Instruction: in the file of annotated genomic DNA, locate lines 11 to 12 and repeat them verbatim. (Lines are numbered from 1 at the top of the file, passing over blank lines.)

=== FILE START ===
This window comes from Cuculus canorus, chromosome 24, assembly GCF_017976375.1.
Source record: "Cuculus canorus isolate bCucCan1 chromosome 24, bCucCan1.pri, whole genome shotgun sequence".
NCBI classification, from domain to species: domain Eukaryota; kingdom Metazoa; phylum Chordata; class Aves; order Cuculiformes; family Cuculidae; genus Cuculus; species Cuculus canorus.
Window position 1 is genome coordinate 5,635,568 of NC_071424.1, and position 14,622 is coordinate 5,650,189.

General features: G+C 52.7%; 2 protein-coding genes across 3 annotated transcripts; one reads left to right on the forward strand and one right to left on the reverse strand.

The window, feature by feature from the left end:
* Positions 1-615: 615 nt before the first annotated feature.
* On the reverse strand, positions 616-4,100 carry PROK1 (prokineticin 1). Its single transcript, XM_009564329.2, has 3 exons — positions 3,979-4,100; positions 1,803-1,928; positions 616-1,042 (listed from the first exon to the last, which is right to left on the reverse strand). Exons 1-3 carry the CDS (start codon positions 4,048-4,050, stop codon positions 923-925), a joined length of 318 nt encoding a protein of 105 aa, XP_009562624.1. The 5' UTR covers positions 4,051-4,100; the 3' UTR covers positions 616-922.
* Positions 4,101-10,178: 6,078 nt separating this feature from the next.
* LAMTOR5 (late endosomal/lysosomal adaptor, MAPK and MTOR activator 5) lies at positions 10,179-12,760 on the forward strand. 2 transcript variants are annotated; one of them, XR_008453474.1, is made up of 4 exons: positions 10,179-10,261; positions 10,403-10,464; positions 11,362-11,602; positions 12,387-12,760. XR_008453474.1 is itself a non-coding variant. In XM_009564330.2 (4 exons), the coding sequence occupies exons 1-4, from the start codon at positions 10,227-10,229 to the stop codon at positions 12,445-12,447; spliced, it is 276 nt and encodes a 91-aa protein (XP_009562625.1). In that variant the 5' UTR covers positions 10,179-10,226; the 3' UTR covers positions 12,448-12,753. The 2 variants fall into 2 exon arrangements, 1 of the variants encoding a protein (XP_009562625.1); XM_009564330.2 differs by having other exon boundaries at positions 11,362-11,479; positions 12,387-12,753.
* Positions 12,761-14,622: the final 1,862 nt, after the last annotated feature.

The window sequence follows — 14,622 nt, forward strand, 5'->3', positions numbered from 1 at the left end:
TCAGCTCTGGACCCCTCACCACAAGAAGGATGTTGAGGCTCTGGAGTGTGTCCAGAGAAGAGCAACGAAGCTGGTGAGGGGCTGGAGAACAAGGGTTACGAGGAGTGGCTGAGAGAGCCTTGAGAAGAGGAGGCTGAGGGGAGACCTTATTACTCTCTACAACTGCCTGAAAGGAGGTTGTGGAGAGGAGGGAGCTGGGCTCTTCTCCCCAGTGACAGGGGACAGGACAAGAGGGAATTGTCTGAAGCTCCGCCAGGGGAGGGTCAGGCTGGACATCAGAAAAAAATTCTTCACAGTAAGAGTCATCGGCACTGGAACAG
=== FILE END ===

* Positions 12,761-14,622: the final 1,862 nt, after the last annotated feature.

The window sequence follows — 14,622 nt, forward strand, 5'->3', positions numbered from 1 at the left end: